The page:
or perhaps itís an inelegant solo representation of ground and pound. Knee on belly KC style. Best I got for how to interpret it as striking a downed opponent
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Zaine
Black Belt
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Joined: 31 Aug 2005
Posts: 1920
Location: Dallas, TX
Styles: Matsumura-Seito, Shobayashi-Ryu, Shudokan, Long Fist, American Street Karate, Southern Mantis, HEMA

PostPosted: Thu Jun 02, 2022 5:14 am    Post subject: Reply with quote

Miick 11 wrote:
Sinking down into a horse stance and hitting a 'downed enemy' seems the wrong application of a technique to me . A few times I have been in a grapple, or half way through a lock or take down, the person is 'down there' (say NEAR the ground , but not 'downed' ) and its simply natural to stand firm and wide ( 'horse' ) and 'sink' down with an elbow strike .


The example the comes to mind here is Gojushiho. In the Shobayashi iteration of it, there is the sequencing of the finger strikes, kick, punch, then a horse stance at 45 degrees where we scoop up the head (imagine grabbing hair) and then punch down. There is also the final move of Chinto (also Shobayashi) where the final move is expressly hitting a downed opponent by going to the knee and delivering a punch. There isn't much of this in Matsumura-Seito, but I've encountered quite a lot of it in Shobayashi.

Quote:
'Setting' into cat stance seems strange to me - yet 'moving' ( 'snapping' actually ) back into a cat stance from a deep 'front stance ' can be a very good supplementary technique ( as in the first 'rear move' of the first Pinan kata ..... which we probably do different to everyone else as well )


Ananku, in every version that I have learned, sets a cat stance in the first two shutos by stepping forward into a cat stance. Some versions of Wansu also end with setting a cat stance forward for the shutos. Pinan Shodan often steps forward into cat stance with shutos as well.
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Zaine
Black Belt
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Joined: 31 Aug 2005
Posts: 1920
Location: Dallas, TX
Styles: Matsumura-Seito, Shobayashi-Ryu, Shudokan, Long Fist, American Street Karate, Southern Mantis, HEMA

PostPosted: Thu Jun 02, 2022 5:17 am    Post subject: Reply with quote

LionsDen wrote:
you might never punch a downed opponent by your feet but have you ever thought of the movement in a grappling context? Like say pulling and pushing someone down?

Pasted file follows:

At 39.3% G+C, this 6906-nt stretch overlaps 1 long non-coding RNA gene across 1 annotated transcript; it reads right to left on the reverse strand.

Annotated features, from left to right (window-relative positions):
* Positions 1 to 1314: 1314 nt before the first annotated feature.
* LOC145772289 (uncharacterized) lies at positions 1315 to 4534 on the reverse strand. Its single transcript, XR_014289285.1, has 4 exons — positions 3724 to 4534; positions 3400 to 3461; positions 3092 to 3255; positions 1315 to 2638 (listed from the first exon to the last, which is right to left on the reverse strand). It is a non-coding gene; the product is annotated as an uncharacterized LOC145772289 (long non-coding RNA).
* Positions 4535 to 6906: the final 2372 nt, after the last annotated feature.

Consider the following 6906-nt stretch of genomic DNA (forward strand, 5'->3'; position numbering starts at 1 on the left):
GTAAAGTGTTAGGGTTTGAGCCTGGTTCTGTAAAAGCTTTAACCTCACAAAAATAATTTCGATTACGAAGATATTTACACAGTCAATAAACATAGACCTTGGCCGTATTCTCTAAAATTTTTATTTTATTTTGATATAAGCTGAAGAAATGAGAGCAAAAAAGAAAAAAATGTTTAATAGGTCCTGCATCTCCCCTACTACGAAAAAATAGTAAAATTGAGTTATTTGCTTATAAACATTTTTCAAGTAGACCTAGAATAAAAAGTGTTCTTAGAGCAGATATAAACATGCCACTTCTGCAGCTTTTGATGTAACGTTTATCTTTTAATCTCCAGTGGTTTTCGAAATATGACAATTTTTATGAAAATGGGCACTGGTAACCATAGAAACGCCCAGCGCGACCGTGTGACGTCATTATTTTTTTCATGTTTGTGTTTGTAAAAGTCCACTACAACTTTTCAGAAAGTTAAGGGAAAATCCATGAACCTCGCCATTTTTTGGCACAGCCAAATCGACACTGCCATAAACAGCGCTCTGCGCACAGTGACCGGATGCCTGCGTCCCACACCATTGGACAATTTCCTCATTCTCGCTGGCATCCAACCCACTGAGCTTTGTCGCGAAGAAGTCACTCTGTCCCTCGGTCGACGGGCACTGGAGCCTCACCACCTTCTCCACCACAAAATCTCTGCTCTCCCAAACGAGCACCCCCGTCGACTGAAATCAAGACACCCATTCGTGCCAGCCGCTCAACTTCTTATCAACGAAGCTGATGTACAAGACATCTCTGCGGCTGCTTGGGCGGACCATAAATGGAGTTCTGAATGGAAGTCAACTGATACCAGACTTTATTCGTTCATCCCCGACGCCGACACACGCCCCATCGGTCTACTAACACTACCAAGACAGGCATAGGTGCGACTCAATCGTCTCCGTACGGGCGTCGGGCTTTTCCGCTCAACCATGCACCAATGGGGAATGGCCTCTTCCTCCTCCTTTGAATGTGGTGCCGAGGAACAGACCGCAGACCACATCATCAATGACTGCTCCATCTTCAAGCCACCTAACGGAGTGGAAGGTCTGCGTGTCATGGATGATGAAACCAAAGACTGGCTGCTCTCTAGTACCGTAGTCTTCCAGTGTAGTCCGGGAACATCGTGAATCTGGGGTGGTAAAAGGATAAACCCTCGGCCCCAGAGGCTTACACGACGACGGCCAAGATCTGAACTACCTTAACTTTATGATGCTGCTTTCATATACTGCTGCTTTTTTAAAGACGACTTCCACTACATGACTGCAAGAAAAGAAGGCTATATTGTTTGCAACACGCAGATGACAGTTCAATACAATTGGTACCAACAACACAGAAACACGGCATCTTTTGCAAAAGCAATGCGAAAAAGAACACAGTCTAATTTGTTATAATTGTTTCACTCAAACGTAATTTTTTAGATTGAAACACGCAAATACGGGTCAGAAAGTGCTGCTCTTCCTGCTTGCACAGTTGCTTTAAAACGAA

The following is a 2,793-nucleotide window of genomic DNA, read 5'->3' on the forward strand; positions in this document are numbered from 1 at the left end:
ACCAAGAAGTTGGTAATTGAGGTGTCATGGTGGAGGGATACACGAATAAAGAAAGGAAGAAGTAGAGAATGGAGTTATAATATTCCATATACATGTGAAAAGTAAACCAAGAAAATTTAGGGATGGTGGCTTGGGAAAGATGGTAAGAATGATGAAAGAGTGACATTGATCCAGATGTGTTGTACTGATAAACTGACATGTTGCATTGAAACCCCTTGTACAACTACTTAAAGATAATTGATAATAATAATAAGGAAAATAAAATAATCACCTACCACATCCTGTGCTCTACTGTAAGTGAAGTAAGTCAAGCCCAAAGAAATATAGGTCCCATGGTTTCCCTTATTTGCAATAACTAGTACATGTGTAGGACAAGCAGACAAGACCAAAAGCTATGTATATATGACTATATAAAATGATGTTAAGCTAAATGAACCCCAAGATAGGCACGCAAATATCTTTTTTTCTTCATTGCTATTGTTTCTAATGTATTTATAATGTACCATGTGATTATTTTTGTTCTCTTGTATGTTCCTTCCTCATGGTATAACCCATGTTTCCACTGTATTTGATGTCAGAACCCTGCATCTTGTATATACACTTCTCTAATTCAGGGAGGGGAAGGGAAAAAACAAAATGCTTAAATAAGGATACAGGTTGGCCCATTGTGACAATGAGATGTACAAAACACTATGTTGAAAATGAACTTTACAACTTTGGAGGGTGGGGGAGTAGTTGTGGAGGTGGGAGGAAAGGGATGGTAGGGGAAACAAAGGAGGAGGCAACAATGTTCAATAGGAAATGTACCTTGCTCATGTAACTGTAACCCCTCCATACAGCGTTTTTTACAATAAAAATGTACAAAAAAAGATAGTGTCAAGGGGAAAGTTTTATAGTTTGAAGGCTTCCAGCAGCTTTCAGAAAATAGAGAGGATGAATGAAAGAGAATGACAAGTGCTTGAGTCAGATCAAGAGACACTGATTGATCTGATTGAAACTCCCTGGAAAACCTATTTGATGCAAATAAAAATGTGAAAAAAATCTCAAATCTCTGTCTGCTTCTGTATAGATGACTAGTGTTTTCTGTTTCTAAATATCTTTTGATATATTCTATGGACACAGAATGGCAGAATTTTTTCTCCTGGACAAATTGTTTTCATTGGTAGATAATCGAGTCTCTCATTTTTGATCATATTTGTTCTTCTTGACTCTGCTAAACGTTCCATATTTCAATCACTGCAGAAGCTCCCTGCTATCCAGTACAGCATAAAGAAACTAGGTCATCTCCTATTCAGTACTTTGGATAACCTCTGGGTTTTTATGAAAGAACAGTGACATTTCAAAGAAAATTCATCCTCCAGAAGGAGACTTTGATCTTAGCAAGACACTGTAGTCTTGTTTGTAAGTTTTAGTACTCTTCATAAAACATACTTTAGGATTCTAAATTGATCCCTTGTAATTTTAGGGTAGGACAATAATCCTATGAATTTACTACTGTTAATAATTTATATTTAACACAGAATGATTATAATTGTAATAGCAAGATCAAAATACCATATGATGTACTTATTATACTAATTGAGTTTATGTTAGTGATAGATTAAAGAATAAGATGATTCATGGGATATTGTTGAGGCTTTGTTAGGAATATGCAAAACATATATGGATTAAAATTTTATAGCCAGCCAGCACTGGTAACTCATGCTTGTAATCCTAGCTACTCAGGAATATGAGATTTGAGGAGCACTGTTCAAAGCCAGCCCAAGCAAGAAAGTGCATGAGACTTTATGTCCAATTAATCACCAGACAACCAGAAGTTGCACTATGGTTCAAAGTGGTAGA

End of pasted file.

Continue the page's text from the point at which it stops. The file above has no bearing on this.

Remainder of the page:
Sure, and we have that in spades, but we also have just straight up punches to a downed opponent. It even shows up in our ippon kumite and other "official" bunkai applications. We have one that comes to mind where, after a throw, we punch to the groin.
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Miick 11
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PostPosted: Fri Jun 03, 2022 12:09 am    Post subject: Reply with quote

Zaine wrote:
Miick 11 wrote:
Sinking down into a horse stance and hitting a 'downed enemy' seems the wrong application of a technique to me . A few times I have been in a grapple, or half way through a lock or take down, the person is 'down there' (say NEAR the ground , but not 'downed' ) and its simply natural to stand firm and wide ( 'horse' ) and 'sink' down with an elbow strike .


The example the comes to mind here is Gojushiho. In the Shobayashi iteration of it, there is the sequencing of the finger strikes, kick, punch, then a horse stance at 45 degrees where we scoop up the head (imagine grabbing hair) and then punch down. There is also the final move of Chinto (also Shobayashi) where the final move is expressly hitting a downed opponent by going to the knee and delivering a punch. There isn't much of this in Matsumura-Seito, but I've encountered quite a lot of it in Shobayashi.

Quote:
'Setting' into cat stance seems strange to me - yet 'moving' ( 'snapping' actually ) back into a cat stance from a deep 'front stance ' can be a very good supplementary technique ( as in the first 'rear move' of the first Pinan kata ..... which we probably do different to everyone else as well )


Ananku, in every version that I have learned, sets a cat stance in the first two shutos by stepping forward into a cat stance. Some versions of Wansu also end with setting a cat stance forward for the shutos. Pinan Shodan often steps forward into cat stance with shutos as well.


Its probably a terminology issue ? I thought a 'downed opponent' is a finished one . Not a 'taken down ' one.

But you probably mean when someone is 'lower' than you are ? Or they are 'on their way down ' and you sorta 'help them along ' . We have plenty of that , then after that, they are 'downed' .

Plenty of kata moves are shuto going forward in cat stance too , but I dont see moving forward as 'setting' into cat stance . Its more of a circular motion with the front foot to get around the others lead foot . And as I said , we dont use shuto as a type of 'chop' or a 'block' ; its a short circular movement, in front, with both hands to 'get around' the others attacking arm and strike over the top of that arm to any weak point above their shoulder.

And the Chinto I do ends nothing like you described , although there are two other occasions when you punch from a one knee kneeling position in the form of Gojoshiho that we do , but they are not directed downwards . There is a reason why they are done one one knee though , but it isnt to hit someone on the ground .

I feel we are back in the place where many moves in kata may have lost their meaning during the transition from old traditional style to modern 'school style' just as the applications for basics did .
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Miick 11
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PostPosted: Fri Jun 03, 2022 12:15 am    Post subject: Reply with quote

So it looks like no one here ( in this thread , anyway ) moves backwards when practicing 'kihon' against an attack , or as a bunkai from a kata move .

Shotokan seems to love doing it . And many other demos on youtube .